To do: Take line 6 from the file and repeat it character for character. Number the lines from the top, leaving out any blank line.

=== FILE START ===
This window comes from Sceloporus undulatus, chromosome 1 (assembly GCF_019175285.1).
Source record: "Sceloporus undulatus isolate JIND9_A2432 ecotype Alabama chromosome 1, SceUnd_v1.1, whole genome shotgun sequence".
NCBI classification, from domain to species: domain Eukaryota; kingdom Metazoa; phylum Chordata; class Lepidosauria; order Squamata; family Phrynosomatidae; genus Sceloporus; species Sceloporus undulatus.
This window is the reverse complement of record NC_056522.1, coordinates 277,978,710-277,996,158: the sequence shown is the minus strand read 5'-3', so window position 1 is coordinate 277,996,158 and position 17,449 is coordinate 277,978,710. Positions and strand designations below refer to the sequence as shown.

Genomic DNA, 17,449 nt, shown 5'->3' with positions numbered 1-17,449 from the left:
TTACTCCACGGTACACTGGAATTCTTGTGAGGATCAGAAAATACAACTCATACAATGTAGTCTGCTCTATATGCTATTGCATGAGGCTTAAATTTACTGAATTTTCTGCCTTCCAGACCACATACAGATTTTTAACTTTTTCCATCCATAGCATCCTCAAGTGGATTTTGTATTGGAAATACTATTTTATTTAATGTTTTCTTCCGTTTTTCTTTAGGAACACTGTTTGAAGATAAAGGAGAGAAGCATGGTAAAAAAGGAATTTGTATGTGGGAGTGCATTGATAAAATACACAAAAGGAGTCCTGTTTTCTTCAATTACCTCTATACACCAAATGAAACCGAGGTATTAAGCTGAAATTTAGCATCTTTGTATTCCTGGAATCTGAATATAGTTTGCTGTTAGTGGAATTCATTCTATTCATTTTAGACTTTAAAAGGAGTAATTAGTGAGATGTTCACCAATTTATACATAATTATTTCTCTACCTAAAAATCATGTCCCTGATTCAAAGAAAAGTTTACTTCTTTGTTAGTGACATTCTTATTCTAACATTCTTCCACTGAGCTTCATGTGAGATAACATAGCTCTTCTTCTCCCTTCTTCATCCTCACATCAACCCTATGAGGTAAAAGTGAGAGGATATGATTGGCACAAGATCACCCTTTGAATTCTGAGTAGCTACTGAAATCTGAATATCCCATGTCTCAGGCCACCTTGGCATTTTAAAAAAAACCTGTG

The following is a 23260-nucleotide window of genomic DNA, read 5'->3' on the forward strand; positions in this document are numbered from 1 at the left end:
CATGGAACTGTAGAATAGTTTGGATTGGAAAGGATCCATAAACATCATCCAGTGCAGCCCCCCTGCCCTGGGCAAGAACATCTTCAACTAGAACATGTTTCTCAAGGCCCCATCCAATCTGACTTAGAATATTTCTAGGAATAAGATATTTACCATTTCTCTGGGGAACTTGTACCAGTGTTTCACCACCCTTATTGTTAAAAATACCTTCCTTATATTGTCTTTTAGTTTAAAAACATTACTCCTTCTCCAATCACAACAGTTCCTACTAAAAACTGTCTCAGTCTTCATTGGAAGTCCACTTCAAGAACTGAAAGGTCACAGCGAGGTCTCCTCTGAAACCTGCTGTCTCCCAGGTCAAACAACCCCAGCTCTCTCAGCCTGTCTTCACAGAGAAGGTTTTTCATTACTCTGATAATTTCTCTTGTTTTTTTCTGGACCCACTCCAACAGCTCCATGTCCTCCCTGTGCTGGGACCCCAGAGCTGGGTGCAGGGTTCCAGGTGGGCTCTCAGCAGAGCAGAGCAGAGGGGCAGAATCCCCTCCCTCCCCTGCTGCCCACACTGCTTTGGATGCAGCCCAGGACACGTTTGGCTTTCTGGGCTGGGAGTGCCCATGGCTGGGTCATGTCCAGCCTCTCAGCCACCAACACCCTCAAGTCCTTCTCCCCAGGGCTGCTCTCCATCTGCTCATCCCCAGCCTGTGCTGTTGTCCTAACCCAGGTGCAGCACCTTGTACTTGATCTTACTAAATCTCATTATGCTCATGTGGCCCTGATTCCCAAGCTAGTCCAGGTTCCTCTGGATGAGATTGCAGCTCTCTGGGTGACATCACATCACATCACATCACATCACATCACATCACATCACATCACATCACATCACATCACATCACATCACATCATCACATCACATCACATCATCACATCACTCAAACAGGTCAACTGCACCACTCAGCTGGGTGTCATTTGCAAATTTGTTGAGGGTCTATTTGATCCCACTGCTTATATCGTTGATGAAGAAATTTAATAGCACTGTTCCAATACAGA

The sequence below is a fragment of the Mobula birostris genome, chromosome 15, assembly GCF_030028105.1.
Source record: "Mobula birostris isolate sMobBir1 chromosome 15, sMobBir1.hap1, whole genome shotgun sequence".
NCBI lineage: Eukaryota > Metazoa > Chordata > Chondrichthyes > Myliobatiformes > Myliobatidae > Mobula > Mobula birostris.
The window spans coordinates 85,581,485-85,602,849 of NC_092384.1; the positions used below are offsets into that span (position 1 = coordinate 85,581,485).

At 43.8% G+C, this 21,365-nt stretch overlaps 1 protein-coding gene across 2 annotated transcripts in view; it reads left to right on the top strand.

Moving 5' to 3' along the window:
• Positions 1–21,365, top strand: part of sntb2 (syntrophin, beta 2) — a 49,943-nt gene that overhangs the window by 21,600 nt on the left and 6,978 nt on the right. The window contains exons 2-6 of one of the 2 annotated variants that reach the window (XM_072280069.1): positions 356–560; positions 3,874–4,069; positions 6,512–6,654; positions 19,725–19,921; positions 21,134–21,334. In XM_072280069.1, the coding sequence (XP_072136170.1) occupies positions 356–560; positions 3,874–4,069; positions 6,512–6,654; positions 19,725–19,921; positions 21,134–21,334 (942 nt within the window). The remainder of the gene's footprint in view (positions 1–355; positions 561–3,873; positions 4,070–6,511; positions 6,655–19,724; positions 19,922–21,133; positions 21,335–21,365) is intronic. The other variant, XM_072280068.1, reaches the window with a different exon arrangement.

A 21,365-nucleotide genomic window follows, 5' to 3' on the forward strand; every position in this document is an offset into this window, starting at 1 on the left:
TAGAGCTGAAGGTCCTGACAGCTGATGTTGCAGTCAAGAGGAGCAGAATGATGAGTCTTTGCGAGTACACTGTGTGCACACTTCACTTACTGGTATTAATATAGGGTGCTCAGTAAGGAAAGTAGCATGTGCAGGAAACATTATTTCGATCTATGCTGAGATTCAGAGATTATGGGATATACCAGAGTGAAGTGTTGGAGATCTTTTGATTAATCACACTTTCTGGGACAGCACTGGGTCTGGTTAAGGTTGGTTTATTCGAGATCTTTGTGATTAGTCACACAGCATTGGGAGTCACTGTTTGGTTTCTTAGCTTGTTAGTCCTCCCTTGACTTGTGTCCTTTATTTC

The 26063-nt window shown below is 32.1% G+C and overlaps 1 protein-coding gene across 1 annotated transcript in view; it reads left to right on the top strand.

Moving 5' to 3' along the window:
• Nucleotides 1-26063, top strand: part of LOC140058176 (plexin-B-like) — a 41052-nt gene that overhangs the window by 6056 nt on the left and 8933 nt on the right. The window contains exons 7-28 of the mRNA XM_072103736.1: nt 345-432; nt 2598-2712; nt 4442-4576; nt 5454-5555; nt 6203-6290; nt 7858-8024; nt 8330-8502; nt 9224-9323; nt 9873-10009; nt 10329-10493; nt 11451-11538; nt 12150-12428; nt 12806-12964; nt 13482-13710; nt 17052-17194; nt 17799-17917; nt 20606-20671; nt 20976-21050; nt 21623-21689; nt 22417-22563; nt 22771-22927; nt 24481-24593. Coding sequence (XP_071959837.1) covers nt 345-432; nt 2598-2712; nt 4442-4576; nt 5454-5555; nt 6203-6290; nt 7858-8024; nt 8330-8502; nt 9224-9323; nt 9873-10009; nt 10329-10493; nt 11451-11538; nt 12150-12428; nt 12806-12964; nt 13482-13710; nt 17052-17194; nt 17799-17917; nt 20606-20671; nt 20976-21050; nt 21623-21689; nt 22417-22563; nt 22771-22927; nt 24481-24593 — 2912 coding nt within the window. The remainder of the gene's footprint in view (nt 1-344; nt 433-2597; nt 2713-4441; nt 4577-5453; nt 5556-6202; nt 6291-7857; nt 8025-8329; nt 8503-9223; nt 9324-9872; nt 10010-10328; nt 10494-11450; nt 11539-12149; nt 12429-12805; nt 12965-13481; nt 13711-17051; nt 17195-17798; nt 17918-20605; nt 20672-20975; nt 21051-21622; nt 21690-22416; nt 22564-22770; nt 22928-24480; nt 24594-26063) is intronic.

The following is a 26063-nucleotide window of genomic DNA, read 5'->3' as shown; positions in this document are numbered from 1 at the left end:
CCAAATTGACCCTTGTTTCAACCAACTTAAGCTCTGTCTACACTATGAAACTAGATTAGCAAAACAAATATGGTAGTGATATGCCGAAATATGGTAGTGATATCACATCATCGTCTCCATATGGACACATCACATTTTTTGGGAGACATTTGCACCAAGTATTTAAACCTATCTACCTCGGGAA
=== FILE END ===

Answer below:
TTACTCCACGGTACACTGGAATTCTTGTGAGGATCAGAAAATACAACTCATACAATGTAGTCTGCTCTATATGCTATTGCATGAGGCTTAAATTTACTGAATTTTCTGCCTTCCAGACCACATACAGATTTTTAACTTTTTCCATCCATAGCATCCTCAAGTGGATTTTGTATTGGAAATACTATTTTATTTAATGTTTTCTTCCGTTTTTCTTTAGGAACACTGTTTGAAGATAAAGGAGAGAAGCATGGTAAAAAAGGAATTTGTATGTGGGAGTGCATTGATAAAATACACAAAAGGAGTCCTGTTTTCTTCAATTACCTCTATACACCAAATGAAACCGAGGTATTAAGCTGAAATTTAGCATCTTTGTATTCCTGGAATCTGAATATAGTTTGCTGTTAGTGGAATTCATTCTATTCATTTTAGACTTTAAAAGGAGTAATTAGTGAGATGTTCACCAATTTATACATAATTATTTCTCTACCTAAAAATCATGTCCCTGATTCAAAGAAAAGTTTACTTCTTTGTTAGTGACATTCTTATTCTAACATTCTTCCACTGAGCTTCATGTGAGATAACATAGCTCTTCTTCTCCCTTCTTCATCCTCACATCAACCCTATGAGGTAAAAGTGAGAGGATATGATTGGCACAAGATCACCCTTTGAATTCTGAGTAGCTACTGAAATCTGAATATCCCATGTCTCAGGCCACCTTGGCATTTTAAAAAAAACCTGTG